Levent Gök, a lawmaker from Turkey’s main opposition Republican People’s Party (CHP), has said they intend to reopen the December 17-25, 2013 bribery and corruption investigations, which implicated, among others, the sons of three cabinet ministers as well as the son of then-prime minister and current president Recep Tayyip Erdoğan, the Bold Medya news website reported.
Speaking to a local television channel, Gök explained that the corruption investigations back in 2013 were among the most important in Turkey’s history and that there had been strong evidence against the ministers, the prime minister and their children.
He said he supported relaunching the investigations and re-examining the evidence that has been denied by the Justice and Development Party (AKP) government. Adding that it was important to root out corruption, Gök pointed out that Turkey was currently ranked 96th among 180 countries in Transparency International’s 2021 Corruption Perceptions Index.
The December 17-25, 2013 bribery and corruption investigations related to state-owned Halkbank shook the country in 2013 and included the sons of three cabinet ministers and then-Prime Minister Erdoğan.
Despite the scandal resulting in the resignation of the cabinet members, the investigations were dropped after prosecutors and police chiefs were removed from the case. Erdoğan, officials of the ruling AKP and the pro-government media have described the investigations as an attempt to overthrow the government.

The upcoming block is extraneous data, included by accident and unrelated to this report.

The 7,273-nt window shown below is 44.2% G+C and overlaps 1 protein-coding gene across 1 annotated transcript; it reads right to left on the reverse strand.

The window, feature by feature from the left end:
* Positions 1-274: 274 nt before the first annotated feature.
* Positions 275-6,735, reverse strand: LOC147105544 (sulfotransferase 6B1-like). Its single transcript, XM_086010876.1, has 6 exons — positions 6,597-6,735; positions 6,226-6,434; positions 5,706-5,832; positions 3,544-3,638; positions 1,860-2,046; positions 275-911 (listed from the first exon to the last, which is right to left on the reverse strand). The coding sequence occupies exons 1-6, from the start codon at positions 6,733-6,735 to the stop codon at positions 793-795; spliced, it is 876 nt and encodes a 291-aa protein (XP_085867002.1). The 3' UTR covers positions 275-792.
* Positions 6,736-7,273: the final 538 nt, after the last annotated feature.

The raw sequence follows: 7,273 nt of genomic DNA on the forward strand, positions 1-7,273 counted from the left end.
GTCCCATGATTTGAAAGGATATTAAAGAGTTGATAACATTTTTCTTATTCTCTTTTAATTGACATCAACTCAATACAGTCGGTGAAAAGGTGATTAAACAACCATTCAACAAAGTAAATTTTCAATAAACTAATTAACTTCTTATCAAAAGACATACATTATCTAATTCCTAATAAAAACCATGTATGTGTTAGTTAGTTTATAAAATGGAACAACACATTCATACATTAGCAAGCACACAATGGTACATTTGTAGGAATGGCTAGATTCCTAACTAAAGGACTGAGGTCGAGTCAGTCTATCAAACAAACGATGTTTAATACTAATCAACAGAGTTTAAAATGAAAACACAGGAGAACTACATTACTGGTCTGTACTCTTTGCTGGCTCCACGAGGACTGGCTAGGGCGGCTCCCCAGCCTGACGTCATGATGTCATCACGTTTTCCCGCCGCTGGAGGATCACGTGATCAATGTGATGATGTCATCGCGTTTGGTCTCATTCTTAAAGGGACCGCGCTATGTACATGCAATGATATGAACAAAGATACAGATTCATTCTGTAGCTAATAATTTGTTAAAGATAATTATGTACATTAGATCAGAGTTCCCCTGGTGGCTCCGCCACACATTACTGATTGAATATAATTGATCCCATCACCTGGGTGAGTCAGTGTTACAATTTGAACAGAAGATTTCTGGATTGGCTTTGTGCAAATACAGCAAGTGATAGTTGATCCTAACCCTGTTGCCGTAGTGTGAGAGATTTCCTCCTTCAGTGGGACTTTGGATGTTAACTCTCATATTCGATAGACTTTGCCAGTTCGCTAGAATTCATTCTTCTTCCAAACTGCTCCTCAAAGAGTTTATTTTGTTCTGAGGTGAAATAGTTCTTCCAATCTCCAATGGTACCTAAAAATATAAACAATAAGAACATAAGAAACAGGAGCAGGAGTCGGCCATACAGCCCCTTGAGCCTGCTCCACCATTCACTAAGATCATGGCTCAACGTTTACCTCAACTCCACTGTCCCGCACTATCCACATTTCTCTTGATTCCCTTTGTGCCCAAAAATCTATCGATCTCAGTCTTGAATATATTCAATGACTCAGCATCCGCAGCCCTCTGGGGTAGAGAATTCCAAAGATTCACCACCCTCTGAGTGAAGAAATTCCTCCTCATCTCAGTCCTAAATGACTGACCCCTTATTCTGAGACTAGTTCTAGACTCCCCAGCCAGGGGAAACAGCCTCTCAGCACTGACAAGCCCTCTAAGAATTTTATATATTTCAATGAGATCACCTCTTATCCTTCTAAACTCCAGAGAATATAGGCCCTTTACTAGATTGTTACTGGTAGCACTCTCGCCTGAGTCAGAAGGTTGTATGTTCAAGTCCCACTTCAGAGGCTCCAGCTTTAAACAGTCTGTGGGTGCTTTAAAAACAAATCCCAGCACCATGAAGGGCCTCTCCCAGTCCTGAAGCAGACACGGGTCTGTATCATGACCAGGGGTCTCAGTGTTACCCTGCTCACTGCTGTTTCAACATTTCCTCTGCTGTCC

Dismissing the investigations as a conspiracy against his government by the Gülen movement, a group inspired by Muslim cleric Fethullah Gülen, Erdoğan designated the faith-based movement as a terrorist organization and began to target its members.
He locked up thousands, including many prosecutors, judges and police officers involved in the investigations.
Some of the claims that were part of the corruption investigations were later substantiated in New York federal court where Turkish banker Mehmet Hakan Atilla was sentenced to 32 months for conspiring to violate US sanctions on Iran and other offenses.
Erdoğan intensified the crackdown on the movement following a coup attempt on July 15, 2016 that he accused Gülen of masterminding. Gülen and the movement strongly deny involvement in the abortive putsch or any terrorist activity.
The Turkish government removed more than 130,000 civil servants from their jobs on alleged Gülen links following the coup attempt. In addition to the thousands who were jailed, scores of other Gülen movement followers had to flee Turkey to avoid the government crackdown.